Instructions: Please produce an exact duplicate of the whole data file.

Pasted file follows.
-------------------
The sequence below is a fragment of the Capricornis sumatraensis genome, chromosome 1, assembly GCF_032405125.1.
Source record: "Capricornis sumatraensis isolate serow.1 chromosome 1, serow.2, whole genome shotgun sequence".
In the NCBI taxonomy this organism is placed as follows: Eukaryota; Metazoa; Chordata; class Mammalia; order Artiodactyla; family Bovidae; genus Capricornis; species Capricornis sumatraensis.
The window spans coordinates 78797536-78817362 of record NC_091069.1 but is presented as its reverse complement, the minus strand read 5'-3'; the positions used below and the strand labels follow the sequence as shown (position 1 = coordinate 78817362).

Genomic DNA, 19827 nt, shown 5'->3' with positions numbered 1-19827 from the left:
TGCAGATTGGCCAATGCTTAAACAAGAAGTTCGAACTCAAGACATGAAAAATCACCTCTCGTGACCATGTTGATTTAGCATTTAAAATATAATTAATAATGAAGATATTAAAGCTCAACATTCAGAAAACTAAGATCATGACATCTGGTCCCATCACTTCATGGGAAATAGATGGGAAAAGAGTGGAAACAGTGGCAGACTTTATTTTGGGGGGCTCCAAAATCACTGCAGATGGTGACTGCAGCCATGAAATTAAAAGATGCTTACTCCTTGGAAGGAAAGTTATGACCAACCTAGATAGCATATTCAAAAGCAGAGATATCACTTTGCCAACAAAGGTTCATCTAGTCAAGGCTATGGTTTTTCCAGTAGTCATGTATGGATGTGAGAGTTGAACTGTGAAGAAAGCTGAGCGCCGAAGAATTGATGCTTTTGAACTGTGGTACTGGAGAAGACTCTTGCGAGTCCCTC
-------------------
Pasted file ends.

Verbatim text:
The sequence below is a fragment of the Capricornis sumatraensis genome, chromosome 1, assembly GCF_032405125.1.
Source record: "Capricornis sumatraensis isolate serow.1 chromosome 1, serow.2, whole genome shotgun sequence".
In the NCBI taxonomy this organism is placed as follows: Eukaryota; Metazoa; Chordata; class Mammalia; order Artiodactyla; family Bovidae; genus Capricornis; species Capricornis sumatraensis.
The window spans coordinates 78797536-78817362 of record NC_091069.1 but is presented as its reverse complement, the minus strand read 5'-3'; the positions used below and the strand labels follow the sequence as shown (position 1 = coordinate 78817362).

Genomic DNA, 19827 nt, shown 5'->3' with positions numbered 1-19827 from the left:
TGCAGATTGGCCAATGCTTAAACAAGAAGTTCGAACTCAAGACATGAAAAATCACCTCTCGTGACCATGTTGATTTAGCATTTAAAATATAATTAATAATGAAGATATTAAAGCTCAACATTCAGAAAACTAAGATCATGACATCTGGTCCCATCACTTCATGGGAAATAGATGGGAAAAGAGTGGAAACAGTGGCAGACTTTATTTTGGGGGGCTCCAAAATCACTGCAGATGGTGACTGCAGCCATGAAATTAAAAGATGCTTACTCCTTGGAAGGAAAGTTATGACCAACCTAGATAGCATATTCAAAAGCAGAGATATCACTTTGCCAACAAAGGTTCATCTAGTCAAGGCTATGGTTTTTCCAGTAGTCATGTATGGATGTGAGAGTTGAACTGTGAAGAAAGCTGAGCGCCGAAGAATTGATGCTTTTGAACTGTGGTACTGGAGAAGACTCTTGCGAGTCCCTC